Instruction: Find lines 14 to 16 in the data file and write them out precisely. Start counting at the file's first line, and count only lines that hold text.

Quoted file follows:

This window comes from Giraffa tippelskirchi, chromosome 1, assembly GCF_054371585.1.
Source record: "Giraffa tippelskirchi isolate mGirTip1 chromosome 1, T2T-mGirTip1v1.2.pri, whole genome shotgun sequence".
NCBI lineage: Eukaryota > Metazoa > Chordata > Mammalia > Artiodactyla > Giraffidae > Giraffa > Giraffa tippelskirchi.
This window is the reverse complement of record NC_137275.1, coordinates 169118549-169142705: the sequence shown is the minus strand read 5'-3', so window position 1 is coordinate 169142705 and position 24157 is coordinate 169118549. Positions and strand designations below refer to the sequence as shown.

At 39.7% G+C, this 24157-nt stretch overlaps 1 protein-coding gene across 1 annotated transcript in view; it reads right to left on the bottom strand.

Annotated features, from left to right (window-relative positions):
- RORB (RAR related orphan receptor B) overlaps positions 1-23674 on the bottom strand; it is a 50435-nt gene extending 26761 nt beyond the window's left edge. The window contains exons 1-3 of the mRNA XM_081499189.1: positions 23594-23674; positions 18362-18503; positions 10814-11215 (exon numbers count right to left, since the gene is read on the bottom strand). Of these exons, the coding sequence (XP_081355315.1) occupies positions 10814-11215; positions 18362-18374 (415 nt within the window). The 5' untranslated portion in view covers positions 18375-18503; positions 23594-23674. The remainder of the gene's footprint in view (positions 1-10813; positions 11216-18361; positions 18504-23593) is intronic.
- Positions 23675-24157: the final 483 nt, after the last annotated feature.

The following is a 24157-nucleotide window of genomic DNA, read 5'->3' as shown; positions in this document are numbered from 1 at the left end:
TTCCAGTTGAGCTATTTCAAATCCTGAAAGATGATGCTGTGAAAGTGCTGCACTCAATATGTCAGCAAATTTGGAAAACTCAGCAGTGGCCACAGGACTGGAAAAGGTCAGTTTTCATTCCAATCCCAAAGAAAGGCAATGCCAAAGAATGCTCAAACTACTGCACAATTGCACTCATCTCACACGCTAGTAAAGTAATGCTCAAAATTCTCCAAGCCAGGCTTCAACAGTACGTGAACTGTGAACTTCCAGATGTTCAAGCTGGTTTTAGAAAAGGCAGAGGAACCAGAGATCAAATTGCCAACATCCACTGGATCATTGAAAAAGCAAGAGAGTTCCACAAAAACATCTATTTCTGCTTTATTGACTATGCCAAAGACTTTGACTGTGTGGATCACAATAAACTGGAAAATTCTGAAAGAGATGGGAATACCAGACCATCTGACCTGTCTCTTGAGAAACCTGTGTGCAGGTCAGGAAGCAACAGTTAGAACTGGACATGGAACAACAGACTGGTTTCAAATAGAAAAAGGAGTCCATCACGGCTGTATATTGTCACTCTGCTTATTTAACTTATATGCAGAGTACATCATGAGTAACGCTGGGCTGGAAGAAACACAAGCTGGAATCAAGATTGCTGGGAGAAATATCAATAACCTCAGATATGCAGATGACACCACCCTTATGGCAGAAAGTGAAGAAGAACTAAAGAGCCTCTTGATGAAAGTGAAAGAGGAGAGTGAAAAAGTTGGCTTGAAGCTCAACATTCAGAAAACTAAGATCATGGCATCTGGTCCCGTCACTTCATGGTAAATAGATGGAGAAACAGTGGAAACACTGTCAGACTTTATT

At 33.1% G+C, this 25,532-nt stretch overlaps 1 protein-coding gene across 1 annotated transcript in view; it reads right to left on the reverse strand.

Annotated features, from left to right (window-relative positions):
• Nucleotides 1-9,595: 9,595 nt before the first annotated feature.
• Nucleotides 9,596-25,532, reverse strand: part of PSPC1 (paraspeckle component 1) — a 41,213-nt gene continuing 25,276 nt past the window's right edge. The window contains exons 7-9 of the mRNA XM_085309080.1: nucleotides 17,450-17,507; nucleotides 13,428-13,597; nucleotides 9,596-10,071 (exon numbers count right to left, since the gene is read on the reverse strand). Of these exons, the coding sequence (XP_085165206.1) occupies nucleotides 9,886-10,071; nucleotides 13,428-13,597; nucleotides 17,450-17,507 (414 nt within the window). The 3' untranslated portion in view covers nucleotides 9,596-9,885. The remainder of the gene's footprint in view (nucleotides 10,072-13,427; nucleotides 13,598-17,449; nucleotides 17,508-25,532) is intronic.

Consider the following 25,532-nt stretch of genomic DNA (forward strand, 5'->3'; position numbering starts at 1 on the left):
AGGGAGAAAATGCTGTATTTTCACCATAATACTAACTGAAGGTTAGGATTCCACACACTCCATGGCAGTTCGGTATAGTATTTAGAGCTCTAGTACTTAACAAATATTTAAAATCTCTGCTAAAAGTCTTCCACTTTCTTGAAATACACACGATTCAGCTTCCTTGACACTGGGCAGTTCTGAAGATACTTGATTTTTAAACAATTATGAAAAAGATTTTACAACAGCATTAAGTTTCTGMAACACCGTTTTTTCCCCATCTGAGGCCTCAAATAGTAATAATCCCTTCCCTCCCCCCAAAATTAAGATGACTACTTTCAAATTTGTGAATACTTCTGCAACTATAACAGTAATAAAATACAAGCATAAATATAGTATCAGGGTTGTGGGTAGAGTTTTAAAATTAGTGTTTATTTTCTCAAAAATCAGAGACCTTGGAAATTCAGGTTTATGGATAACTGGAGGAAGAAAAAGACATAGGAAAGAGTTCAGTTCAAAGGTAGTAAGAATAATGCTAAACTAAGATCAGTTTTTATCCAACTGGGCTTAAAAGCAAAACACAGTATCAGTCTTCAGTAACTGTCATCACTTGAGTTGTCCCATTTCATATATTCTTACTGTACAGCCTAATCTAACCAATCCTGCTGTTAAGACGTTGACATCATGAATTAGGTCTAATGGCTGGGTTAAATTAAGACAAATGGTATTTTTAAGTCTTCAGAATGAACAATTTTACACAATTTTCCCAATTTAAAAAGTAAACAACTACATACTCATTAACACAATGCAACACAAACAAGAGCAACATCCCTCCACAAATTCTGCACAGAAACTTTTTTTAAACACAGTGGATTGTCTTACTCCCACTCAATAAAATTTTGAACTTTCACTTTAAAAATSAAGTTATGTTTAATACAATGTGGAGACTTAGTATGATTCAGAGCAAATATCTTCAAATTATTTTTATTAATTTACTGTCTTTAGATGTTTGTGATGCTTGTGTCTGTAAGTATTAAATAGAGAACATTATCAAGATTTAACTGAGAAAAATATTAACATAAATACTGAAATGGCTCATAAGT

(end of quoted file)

• Nucleotides 9,596-25,532, reverse strand: part of PSPC1 (paraspeckle component 1) — a 41,213-nt gene continuing 25,276 nt past the window's right edge. The window contains exons 7-9 of the mRNA XM_085309080.1: nucleotides 17,450-17,507; nucleotides 13,428-13,597; nucleotides 9,596-10,071 (exon numbers count right to left, since the gene is read on the reverse strand). Of these exons, the coding sequence (XP_085165206.1) occupies nucleotides 9,886-10,071; nucleotides 13,428-13,597; nucleotides 17,450-17,507 (414 nt within the window). The 3' untranslated portion in view covers nucleotides 9,596-9,885. The remainder of the gene's footprint in view (nucleotides 10,072-13,427; nucleotides 13,598-17,449; nucleotides 17,508-25,532) is intronic.

Consider the following 25,532-nt stretch of genomic DNA (forward strand, 5'->3'; position numbering starts at 1 on the left):
AGGGAGAAAATGCTGTATTTTCACCATAATACTAACTGAAGGTTAGGATTCCACACACTCCATGGCAGTTCGGTATAGTATTTAGAGCTCTAGTACTTAACAAATATTTAAAATCTCTGCTAAAAGTCTTCCACTTTCTTGAAATACACACGATTCAGCTTCCTTGACACTGGGCAGTTCTGAAGATACTTGATTTTTAAACAATTATGAAAAAGATTTTACAACAGCATTAAGTTTCTGMAACACCGTTTTTTCCCCATCTGAGGCCTCAAATAGTAATAATCCCTTCCCTCCCCCCAAAATTAAGATGACTACTTTCAAATTTGTGAATACTTCTGCAACTATAACAGTAATAAAATACAAGCATAAATATAGTATCAGGGTTGTGGGTAGAGTTTTAAAATTAGTGTTTATTTTCTCAAAAATCAGAGACCTTGGAAATTCAGGTTTATGGATAACTGGAGGAAGAAAAAGACATAGGAAAGAGTTCAGTTCAAAGGTAGTAAGAATAATGCTAAACTAAGATCAGTTTTTATCCAACTGGGCTTAAAAGCAAAACACAGTATCAGTCTTCAGTAACTGTCATCACTTGAGTTGTCCCATTTCATATATTCTTACTGTACAGCCTAATCTAACCAATCCTGCTGTTAAGACGTTGACATCATGAATTAGGTCTAATGGCTGGGTTAAATTAAGACAAATGGTATTTTTAAGTCTTCAGAATGAACAATTTTACACAATTTTCCCAATTTAAAAAGTAAACAACTACATACTCATTAACACAATGCAACACAAACAAGAGCAACATCCCTCCACAAATTCTGCACAGAAACTTTTTTTAAACACAGTGGATTGTCTTACTCCCACTCAATAAAATTTTGAACTTTCACTTTAAAAATSAAGTTATGTTTAATACAATGTGGAGACTTAGTATGATTCAGAGCAAATATCTTCAAATTATTTTTATTAATTTACTGTCTTTAGATGTTTGTGATGCTTGTGTCTGTAAGTATTAAATAGAGAACATTATCAAGATTTAACTGAGAAAAATATTAACATAAATACTGAAATGGCTCATAAGT